• Can you please explain in brief like when you want to change class and which element class will be change. like if you want to change the class on click event ?
    – Mitul
    Commented Jun 16, 2015 at 12:07
  • what is the blockSetLength for?
    – yaakov
    Commented Jun 16, 2015 at 16:52
  • 1
    This is a duplicate of many questions: 1, 2, 3, 4, 5. Did you research your question before asking?
    – Anonymous
    Commented Jun 18, 2015 at 15:06

16 Answers 16

22

Because you change the .className of the blockSet which is an HTMLCollection. The collection that have elements with same class (block-default) will change when the elements suffers some updates.

In other words when you change the .className of an element the collection will exclude that element. This means that the size of the HTMLCollection will decrease . Also the size will increase if an element with that class has beed added to the DOM.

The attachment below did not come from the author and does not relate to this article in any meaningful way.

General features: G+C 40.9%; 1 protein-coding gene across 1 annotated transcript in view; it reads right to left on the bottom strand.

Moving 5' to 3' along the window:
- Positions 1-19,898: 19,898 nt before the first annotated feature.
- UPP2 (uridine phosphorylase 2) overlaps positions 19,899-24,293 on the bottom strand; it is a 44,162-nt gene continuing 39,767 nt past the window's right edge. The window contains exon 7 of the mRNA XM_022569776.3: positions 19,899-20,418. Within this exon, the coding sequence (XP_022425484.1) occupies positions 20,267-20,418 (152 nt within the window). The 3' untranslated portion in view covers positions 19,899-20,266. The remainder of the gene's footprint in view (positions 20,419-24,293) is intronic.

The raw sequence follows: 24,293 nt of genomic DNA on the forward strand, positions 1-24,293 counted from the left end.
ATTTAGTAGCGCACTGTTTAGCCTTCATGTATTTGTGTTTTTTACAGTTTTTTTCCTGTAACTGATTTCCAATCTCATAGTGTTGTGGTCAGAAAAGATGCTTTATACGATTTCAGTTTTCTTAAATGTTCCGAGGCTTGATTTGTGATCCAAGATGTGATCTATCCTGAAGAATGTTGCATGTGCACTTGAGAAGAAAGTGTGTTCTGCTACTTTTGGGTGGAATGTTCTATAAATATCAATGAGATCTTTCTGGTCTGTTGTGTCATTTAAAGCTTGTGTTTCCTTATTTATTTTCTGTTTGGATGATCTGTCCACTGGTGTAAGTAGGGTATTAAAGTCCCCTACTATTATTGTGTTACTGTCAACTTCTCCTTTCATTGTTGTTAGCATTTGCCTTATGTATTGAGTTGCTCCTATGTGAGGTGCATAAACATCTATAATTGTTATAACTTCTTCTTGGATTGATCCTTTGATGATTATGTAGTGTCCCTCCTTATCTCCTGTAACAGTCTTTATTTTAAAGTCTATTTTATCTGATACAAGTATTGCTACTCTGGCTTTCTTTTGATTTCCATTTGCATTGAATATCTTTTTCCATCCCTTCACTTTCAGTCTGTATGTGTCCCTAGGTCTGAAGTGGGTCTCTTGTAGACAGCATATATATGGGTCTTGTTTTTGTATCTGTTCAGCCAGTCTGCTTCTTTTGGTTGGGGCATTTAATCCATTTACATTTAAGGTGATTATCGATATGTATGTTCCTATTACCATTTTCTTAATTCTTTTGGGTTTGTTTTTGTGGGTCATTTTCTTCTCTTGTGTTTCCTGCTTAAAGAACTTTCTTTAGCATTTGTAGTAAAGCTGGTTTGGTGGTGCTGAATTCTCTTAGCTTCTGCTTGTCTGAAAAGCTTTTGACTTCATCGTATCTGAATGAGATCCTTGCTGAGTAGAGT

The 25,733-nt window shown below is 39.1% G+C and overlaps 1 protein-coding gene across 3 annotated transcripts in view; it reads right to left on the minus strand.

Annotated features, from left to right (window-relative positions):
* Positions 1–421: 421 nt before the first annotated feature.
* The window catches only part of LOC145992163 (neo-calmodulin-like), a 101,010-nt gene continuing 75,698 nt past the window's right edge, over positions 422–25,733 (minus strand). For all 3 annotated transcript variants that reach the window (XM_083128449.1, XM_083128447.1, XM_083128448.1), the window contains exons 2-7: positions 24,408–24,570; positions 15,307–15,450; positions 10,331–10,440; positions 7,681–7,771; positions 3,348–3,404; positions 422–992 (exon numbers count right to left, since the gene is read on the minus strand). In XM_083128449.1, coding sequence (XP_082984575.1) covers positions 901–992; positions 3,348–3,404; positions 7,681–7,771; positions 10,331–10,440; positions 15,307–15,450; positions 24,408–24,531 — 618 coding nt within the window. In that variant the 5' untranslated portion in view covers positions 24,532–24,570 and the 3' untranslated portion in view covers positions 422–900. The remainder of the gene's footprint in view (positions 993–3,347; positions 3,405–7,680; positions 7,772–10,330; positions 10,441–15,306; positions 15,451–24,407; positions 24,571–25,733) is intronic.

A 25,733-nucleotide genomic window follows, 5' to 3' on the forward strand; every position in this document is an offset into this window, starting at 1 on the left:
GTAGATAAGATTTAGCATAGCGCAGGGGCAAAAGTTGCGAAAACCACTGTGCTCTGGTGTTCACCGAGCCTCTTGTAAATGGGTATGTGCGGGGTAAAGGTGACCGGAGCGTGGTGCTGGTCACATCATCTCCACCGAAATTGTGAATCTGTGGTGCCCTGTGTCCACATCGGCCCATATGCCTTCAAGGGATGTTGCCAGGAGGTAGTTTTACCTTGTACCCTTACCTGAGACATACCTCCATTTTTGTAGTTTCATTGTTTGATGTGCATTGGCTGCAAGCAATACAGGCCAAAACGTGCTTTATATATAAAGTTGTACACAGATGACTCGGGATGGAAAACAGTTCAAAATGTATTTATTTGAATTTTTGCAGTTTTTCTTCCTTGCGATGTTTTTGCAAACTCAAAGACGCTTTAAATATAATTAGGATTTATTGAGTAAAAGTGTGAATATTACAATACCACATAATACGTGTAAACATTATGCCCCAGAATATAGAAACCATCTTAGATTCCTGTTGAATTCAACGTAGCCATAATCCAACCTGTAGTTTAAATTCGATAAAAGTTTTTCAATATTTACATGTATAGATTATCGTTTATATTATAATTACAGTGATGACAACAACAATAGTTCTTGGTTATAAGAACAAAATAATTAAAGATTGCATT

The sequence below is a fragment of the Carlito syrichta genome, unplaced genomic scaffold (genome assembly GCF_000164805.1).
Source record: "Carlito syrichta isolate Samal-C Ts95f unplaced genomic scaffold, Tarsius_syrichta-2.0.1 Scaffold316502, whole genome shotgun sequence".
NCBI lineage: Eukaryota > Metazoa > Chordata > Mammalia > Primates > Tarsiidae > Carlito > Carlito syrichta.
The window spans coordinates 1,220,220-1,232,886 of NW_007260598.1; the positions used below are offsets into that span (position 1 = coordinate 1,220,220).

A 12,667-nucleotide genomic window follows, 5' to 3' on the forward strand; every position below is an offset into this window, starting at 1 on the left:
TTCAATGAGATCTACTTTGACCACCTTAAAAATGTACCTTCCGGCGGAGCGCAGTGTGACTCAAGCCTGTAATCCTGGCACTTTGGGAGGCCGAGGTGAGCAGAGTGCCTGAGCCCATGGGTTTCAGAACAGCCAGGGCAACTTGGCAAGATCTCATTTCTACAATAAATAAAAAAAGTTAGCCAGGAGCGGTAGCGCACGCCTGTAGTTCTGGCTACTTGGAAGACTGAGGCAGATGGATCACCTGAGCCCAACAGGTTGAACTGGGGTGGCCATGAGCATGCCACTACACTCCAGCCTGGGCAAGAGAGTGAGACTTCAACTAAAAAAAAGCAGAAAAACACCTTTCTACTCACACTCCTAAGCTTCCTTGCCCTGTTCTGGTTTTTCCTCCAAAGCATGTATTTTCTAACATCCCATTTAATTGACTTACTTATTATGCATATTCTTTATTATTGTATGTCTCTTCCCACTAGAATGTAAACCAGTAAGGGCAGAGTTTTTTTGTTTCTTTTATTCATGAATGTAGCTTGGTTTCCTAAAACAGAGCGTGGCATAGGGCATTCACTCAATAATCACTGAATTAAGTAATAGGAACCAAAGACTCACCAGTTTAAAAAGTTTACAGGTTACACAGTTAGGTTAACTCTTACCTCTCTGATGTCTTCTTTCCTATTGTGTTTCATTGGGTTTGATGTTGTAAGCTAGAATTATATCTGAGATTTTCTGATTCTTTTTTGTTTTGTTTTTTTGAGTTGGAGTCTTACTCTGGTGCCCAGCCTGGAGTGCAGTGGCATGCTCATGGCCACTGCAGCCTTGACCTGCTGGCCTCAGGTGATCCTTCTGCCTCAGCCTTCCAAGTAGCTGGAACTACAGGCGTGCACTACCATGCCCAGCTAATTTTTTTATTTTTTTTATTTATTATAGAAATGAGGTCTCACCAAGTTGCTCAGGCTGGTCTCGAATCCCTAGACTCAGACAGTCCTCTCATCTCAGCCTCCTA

To solve this you can always change only the first element .className.

for(var i = 0; i<blockSetLength; i++)
{
    blockSet[0].className = "block-selected";
}

Notes: Intead of changing class element by element, you can iterate through elements with for and change .className.

var blockSet = document.getElementsByClassName("block-default");
var blockSetLength = blockSet.length;

console.log(blockSet);

for(var i = 0; i<blockSetLength; i++)
{
    blockSet[0].className = "block-selected";
}
.block-default {
    width: 100px;
    height:50px;
    background-color: green;
    border: 1px solid red;
    padding:10px;
}

.block-selected {
    width: 100px;
    height:50px;
    background-color: blue;
    border: 1px solid white;
    padding:10px;
 }
<div class="block-default">BLOCK1</div>
<div class="block-default">BLOCK2</div>
<div class="block-default">BLOCK3</div>
<div class="block-default">BLOCK4</div>
<div class="block-default">BLOCK5</div>
<div class="block-default">BLOCK6</div>
<div class="block-default">BLOCK7</div>
<div class="block-default">BLOCK8</div>

If you add a new item in DOM (not collection) the size will increase as presented in the example below.